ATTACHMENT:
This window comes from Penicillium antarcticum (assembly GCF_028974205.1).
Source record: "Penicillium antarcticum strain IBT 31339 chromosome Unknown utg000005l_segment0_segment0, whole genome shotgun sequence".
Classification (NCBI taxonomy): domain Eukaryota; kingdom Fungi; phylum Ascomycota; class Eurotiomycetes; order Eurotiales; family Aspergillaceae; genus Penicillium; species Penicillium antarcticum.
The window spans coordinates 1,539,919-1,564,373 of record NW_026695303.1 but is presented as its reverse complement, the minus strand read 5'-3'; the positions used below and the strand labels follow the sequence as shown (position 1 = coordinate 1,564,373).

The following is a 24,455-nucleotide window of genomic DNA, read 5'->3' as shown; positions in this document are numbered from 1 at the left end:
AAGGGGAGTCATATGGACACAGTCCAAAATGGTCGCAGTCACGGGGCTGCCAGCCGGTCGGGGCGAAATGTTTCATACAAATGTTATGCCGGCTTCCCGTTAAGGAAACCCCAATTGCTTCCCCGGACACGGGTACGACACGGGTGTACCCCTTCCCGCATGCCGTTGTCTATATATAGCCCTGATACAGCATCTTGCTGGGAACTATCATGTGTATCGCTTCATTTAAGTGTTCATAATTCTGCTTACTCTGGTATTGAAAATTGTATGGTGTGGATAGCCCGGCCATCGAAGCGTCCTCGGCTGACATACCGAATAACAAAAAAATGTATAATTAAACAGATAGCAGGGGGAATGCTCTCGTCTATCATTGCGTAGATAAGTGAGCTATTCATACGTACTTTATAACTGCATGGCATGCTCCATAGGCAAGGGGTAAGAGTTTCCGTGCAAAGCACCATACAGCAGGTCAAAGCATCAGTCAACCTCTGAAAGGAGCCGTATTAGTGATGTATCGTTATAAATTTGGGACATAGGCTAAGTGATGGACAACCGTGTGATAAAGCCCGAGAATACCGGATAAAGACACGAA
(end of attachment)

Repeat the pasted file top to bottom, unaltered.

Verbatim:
This window comes from Penicillium antarcticum (assembly GCF_028974205.1).
Source record: "Penicillium antarcticum strain IBT 31339 chromosome Unknown utg000005l_segment0_segment0, whole genome shotgun sequence".
Classification (NCBI taxonomy): domain Eukaryota; kingdom Fungi; phylum Ascomycota; class Eurotiomycetes; order Eurotiales; family Aspergillaceae; genus Penicillium; species Penicillium antarcticum.
The window spans coordinates 1,539,919-1,564,373 of record NW_026695303.1 but is presented as its reverse complement, the minus strand read 5'-3'; the positions used below and the strand labels follow the sequence as shown (position 1 = coordinate 1,564,373).

The following is a 24,455-nucleotide window of genomic DNA, read 5'->3' as shown; positions in this document are numbered from 1 at the left end:
AAGGGGAGTCATATGGACACAGTCCAAAATGGTCGCAGTCACGGGGCTGCCAGCCGGTCGGGGCGAAATGTTTCATACAAATGTTATGCCGGCTTCCCGTTAAGGAAACCCCAATTGCTTCCCCGGACACGGGTACGACACGGGTGTACCCCTTCCCGCATGCCGTTGTCTATATATAGCCCTGATACAGCATCTTGCTGGGAACTATCATGTGTATCGCTTCATTTAAGTGTTCATAATTCTGCTTACTCTGGTATTGAAAATTGTATGGTGTGGATAGCCCGGCCATCGAAGCGTCCTCGGCTGACATACCGAATAACAAAAAAATGTATAATTAAACAGATAGCAGGGGGAATGCTCTCGTCTATCATTGCGTAGATAAGTGAGCTATTCATACGTACTTTATAACTGCATGGCATGCTCCATAGGCAAGGGGTAAGAGTTTCCGTGCAAAGCACCATACAGCAGGTCAAAGCATCAGTCAACCTCTGAAAGGAGCCGTATTAGTGATGTATCGTTATAAATTTGGGACATAGGCTAAGTGATGGACAACCGTGTGATAAAGCCCGAGAATACCGGATAAAGACACGAA